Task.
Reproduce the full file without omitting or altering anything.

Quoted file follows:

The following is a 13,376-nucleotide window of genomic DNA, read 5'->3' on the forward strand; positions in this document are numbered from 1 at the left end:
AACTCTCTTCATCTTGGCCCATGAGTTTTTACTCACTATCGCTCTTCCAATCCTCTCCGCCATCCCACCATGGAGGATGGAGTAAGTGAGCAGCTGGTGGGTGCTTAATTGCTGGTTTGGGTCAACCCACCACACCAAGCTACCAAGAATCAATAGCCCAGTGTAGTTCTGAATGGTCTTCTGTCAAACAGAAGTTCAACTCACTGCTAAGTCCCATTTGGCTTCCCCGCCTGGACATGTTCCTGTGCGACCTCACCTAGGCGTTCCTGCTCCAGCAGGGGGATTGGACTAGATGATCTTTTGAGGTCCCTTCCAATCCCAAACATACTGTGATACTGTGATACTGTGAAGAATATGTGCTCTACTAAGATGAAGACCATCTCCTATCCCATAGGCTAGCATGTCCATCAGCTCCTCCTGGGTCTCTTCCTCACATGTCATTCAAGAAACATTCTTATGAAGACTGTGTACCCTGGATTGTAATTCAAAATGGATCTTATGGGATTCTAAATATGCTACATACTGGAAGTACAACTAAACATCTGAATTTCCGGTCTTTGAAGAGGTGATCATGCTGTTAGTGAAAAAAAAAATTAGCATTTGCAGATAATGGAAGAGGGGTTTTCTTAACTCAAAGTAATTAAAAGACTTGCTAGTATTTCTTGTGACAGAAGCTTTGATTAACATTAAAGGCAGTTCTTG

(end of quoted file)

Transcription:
The following is a 13,376-nucleotide window of genomic DNA, read 5'->3' on the forward strand; positions in this document are numbered from 1 at the left end:
AACTCTCTTCATCTTGGCCCATGAGTTTTTACTCACTATCGCTCTTCCAATCCTCTCCGCCATCCCACCATGGAGGATGGAGTAAGTGAGCAGCTGGTGGGTGCTTAATTGCTGGTTTGGGTCAACCCACCACACCAAGCTACCAAGAATCAATAGCCCAGTGTAGTTCTGAATGGTCTTCTGTCAAACAGAAGTTCAACTCACTGCTAAGTCCCATTTGGCTTCCCCGCCTGGACATGTTCCTGTGCGACCTCACCTAGGCGTTCCTGCTCCAGCAGGGGGATTGGACTAGATGATCTTTTGAGGTCCCTTCCAATCCCAAACATACTGTGATACTGTGATACTGTGAAGAATATGTGCTCTACTAAGATGAAGACCATCTCCTATCCCATAGGCTAGCATGTCCATCAGCTCCTCCTGGGTCTCTTCCTCACATGTCATTCAAGAAACATTCTTATGAAGACTGTGTACCCTGGATTGTAATTCAAAATGGATCTTATGGGATTCTAAATATGCTACATACTGGAAGTACAACTAAACATCTGAATTTCCGGTCTTTGAAGAGGTGATCATGCTGTTAGTGAAAAAAAAAATTAGCATTTGCAGATAATGGAAGAGGGGTTTTCTTAACTCAAAGTAATTAAAAGACTTGCTAGTATTTCTTGTGACAGAAGCTTTGATTAACATTAAAGGCAGTTCTTG